So you may know I got a new iPod Touch this week. And by default a Notes application (or "app") is included. However, you never have access to the hard drive of the iPod Touch. And the notes app doesn't let you categorize notes. And then notes are in a magic marker font that is cute, but means that the notes are much longer because of the large font. You can synchronize the notes with Microsoft Outlook's notes, but Google did away with notes in favor of Google Docs (which can be spreadsheets, pdf's, word processing documents, etc.) and I tried to import notes from Yahoo like I did with my contacts (also unable to be categorized) but nothing came over.

So I started looking for third-party app for the notes. There were a few free apps, but I wanted a way to back up the notes to my hard drive or to Yahoo or whatever. And I also needed a way to import the 450 notes I have on my Palm into the iPod. It would be nice if it would sync up like the Palm did so that I could write a note on my computer (which is way, way, way easier than typing in notes on the iPod) and it would be updated on the iPod.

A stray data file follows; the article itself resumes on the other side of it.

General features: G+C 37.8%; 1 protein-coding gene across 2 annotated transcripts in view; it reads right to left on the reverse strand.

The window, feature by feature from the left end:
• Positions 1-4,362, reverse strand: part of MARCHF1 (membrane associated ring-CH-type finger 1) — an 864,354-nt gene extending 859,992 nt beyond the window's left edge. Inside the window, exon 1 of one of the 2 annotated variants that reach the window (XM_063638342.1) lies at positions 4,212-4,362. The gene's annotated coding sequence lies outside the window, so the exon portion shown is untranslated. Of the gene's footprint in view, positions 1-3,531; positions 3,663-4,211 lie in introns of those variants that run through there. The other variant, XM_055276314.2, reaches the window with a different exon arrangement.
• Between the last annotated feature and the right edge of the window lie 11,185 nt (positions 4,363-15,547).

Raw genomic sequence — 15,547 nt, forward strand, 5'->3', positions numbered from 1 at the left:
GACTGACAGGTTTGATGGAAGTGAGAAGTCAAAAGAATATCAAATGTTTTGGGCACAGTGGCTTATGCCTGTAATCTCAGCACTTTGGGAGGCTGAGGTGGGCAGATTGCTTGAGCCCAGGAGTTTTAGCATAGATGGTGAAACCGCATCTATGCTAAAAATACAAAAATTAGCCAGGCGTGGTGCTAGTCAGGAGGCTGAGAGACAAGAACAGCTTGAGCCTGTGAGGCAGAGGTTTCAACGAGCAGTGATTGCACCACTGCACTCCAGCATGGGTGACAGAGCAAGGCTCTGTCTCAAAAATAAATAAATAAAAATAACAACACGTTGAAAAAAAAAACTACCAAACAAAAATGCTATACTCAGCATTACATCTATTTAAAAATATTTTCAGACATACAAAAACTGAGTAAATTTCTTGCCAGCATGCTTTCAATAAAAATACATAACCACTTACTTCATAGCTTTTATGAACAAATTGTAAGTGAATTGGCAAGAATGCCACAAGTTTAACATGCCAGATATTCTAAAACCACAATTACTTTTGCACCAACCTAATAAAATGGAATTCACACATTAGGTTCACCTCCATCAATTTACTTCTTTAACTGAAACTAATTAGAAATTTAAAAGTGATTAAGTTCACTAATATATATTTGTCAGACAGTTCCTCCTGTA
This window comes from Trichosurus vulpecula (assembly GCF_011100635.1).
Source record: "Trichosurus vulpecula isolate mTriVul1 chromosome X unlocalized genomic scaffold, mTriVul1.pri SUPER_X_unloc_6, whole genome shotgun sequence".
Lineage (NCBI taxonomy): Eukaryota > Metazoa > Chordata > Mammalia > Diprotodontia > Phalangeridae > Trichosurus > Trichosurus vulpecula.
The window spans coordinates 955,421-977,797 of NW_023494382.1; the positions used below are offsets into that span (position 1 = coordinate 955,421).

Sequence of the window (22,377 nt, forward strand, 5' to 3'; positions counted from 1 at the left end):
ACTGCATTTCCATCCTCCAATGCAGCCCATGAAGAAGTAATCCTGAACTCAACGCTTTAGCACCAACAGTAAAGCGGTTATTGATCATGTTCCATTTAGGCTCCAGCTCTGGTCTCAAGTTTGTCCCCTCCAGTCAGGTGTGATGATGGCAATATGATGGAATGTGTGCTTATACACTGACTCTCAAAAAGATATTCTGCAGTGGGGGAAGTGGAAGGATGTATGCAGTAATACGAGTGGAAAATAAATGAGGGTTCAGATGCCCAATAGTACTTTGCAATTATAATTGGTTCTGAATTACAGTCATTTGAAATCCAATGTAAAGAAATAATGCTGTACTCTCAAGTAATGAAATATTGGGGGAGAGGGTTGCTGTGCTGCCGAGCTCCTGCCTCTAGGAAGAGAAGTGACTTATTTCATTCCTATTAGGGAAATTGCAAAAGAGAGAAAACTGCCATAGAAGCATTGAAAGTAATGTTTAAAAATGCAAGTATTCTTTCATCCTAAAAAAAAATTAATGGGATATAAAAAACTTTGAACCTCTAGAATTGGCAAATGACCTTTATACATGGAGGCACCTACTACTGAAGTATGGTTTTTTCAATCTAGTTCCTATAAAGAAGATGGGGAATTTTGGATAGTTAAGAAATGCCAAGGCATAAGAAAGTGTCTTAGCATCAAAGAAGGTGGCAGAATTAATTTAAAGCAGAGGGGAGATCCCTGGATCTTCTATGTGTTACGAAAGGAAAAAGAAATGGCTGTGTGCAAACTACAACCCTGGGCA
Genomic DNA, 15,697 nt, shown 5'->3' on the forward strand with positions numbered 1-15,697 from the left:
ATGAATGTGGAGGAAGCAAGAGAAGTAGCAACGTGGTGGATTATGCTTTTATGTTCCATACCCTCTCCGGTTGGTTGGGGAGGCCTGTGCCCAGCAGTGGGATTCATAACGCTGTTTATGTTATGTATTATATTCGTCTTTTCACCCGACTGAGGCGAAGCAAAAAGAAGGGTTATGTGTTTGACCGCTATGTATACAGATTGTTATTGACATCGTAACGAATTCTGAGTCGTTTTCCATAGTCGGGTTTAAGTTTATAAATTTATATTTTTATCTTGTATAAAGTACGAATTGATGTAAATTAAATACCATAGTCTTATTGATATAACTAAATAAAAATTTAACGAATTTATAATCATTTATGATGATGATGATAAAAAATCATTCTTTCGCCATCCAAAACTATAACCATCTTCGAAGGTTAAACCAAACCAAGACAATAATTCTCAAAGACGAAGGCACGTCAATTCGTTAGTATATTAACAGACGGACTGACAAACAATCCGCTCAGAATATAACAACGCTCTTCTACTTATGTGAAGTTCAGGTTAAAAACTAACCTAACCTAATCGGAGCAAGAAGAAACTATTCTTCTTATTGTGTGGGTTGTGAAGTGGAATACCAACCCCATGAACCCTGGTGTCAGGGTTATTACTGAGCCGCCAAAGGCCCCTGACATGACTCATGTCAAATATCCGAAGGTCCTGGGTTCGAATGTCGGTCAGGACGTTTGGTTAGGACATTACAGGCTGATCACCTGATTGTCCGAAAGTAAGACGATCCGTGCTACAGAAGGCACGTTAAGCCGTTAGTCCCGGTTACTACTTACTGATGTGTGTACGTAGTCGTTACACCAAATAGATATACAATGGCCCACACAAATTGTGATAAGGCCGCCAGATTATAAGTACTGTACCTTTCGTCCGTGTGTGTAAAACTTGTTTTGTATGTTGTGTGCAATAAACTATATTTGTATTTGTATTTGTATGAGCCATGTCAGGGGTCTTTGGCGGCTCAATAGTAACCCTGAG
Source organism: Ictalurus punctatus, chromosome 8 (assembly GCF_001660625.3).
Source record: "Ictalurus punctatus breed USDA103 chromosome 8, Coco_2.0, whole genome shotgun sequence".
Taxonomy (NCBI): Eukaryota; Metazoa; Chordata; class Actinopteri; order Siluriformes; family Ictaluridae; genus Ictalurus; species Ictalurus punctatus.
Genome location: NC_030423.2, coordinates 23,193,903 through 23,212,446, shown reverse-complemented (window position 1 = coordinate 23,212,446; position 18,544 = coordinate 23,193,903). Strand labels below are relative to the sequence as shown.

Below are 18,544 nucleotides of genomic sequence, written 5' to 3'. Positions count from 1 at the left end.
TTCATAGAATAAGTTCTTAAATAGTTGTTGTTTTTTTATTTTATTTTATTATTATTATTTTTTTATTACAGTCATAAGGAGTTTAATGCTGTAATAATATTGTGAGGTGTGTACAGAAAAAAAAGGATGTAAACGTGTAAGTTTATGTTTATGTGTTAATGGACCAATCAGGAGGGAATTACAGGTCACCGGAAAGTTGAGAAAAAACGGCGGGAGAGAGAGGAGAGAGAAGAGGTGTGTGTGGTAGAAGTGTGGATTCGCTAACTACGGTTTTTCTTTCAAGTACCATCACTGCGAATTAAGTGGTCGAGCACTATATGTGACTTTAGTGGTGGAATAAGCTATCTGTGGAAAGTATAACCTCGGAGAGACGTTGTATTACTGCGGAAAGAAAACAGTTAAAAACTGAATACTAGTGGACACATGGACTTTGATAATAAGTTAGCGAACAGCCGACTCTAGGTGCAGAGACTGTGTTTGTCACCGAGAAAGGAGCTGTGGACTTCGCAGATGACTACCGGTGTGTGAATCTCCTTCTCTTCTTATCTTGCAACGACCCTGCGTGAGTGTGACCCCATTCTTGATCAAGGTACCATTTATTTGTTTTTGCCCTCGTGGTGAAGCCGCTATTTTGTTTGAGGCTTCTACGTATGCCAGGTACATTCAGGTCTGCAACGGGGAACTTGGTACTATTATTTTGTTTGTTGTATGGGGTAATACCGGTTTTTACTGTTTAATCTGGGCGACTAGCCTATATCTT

The problem is there isn't any real synchronization on the iPod except with iTunes and iTunes doesn't support the notes the way I want (maybe I could write a iPod note in iTunes, get it into the iPod's default notes app and then copy the text to a note in the new app). None of the free apps for notes did categories and would let me import and export all of my notes.

But I did find a $2 app called Memo Book that did all of these things and seemed to be tailored to people migrating from Palm devices. I hate paying $2 for something that I think should be included, but at least $2 isn't very much.

It is pretty neat how the imports and exports are done. Since the iPod has wi-fi web surfing built in, all the hardware was there for the iPod to also act as a web server. So the app beams a web site on my wi-fi network that my computer can pull up. And on that web page is a list of files that can be downloaded from the app and a way to drop off files from my hard drive. It's as easy as downloading or uploading a file on a website. I had no idea an iPod could that. It was pretty cool.

So the idea is that I export my memos to a file of comma-separated values that contains all of my notes and then upload that via the app's web page to my iPod. I have always used tab-separated values because a lot of my notes already have commas. So I wondered if I would have to remove all the commas first. I looked up CSV on Wikipedia and it seems they already thought of this. If you had a simple database of produce, then comma-separated values might look like this:

tomato, vegetable, red
lemon, fruit, yellow
apple, fruit, red